Love in the Afternoon: a relational Reconsideration of Desire and Dread in the Countertransference


Implications of a New Psychoanalytic Model



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Implications of a New Psychoanalytic Model


Ironically, psychoanalysis proper began with the recognition of infantile sexuality, incestuous wishes, and their impact on the organization of childhood fantasy. The treatment process became a focused attempt to untangle the intricately intertwined threads of identifications, erotic desire, and murderous hatred, as they gave shape and unique coloration and texture to the organization of each individual's internal object world. As the theory of technique became organized around an understanding of the transference (the patient's fantasies about, and wishes in regard to, the analyst, as they reflected earlier and unconscious aspects of relationships between patient and significant objects), a dual emphasis was placed on maximizing these transference experiences and on keeping them “pure,” immune to suggestion and influence by the specific person of the analyst. Intense, one-sided experiences of transference distortion (the patient's distorted reconfiguration of the present in accordance only with her own pathological relationships of the past) became the analytic ideal. The mode of analytic action came to rest upon the elaboration of such distortions and the insight born of interpretive clarification of their historic and essentially pathological roots. As such, the Gemini twins of abstinence and neutrality became the sine qua non of precise analytic technique. Within such a model the analyst existed only as the object of the patient's desires and counter desires; and only complete frustration of transferential oedipal wishes would result in an interpretable transference neurosis.

Certainly psychoanalysis has come a long way in its deconstruction of such fundamental analytic tenets. Many of us have come to view the psychoanalytic encounter as a two-person process in which both the patient and analyst bring to bear a unique perception of their shared experience, not only informed by the realistic perceptions they hold of each other but colored, shaped, at times distorted by the unique system of internalized object relations that each participant projects upon the other and with which each comes to identify in the other. Within such a revised model the traditional understanding of analytic neutrality becomes untenable. We assume—indeed, we rely upon—the hope that analyst and patient together will become enmeshed in complicated reenactments of early, unformulated experiences with significant others that can shed light upon the patient's current interpersonal and intrapsychic difficulties by reopening in the analytic relationship prematurely foreclosed areas of experience.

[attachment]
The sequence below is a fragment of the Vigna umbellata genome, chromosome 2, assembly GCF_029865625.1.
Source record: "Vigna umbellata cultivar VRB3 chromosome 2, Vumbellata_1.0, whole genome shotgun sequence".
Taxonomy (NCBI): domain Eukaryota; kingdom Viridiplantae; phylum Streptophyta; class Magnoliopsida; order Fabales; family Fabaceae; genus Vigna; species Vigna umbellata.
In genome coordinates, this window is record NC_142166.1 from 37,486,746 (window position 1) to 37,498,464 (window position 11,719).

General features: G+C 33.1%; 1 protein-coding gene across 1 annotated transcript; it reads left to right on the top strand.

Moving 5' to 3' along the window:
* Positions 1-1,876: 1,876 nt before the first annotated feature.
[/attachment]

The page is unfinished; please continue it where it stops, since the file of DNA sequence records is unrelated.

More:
As we move within a field defined by analytic participation reenactment and, ultimately, understanding, so, too, the classical notions of


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abstinence and nongratification are called into question. It would appear to follow logically that if reenactment within the transference-countertransference experience is to be understood and integrated as anything more than an iatrogenic retraumatization of the patient, something essentially different must happen in order to render this reenactment only a partial one. The analyst, by dint of her very presence and ability to provide certain protective, holding, and containing functions, fundamentally changes the patient's earlier experiences of anxiety, sadness, envy, rage, and erotic hyperarousal. In so doing, the analytic space provides the backdrop against which previously foreclosed experiences can be reopened, mastered, and more effectively integrated within an internal system that no longer views such moments as overwhelming and dangerous. The analyst herself becomes both the magnet that draws out the reenactment of unconsciously internalized systems of self and object and the architect of the transitional arena where such self and object experiences become free to play and reconfigure themselves in more harmonious ways. Magnet and architect, as they volley between foreground of active interpretive work and background of containment and holding, bring into focus the necessity of discovering an optimal tension between interpreting the past and cocreating the new. It would, indeed, be naive to assume that within such a model, the particular history that shapes the analyst's subjective experience of the analytic encounter can be ignored or that the experience itself, subjective though it may be, is anything less than a conduit via which we gain access to as yet unarticulated aspects of the patient's experience.

Thus, comes our current fascination with the analyst's countertransference: how to know it, how to use it, when to disclose it; what represents dangerous, countertransferentially induced acting out on the part of the analyst, and what represents what Aron (1991), in a beautiful clinical application of Benjamin's (1988) important work, has defined as the patient's understanding of, and fantasies about, the analyst's subjectivity. Within such a climate, the essential absence of any informed discussions of the analyst's sexual and erotic experiences becomes even more mystifying. It is my hope that a sober reflection upon the unconscious processes that have kept such a dialogue out of the professional literature may shed light on certain parallel processes at work in the psychoanalytic encounter.




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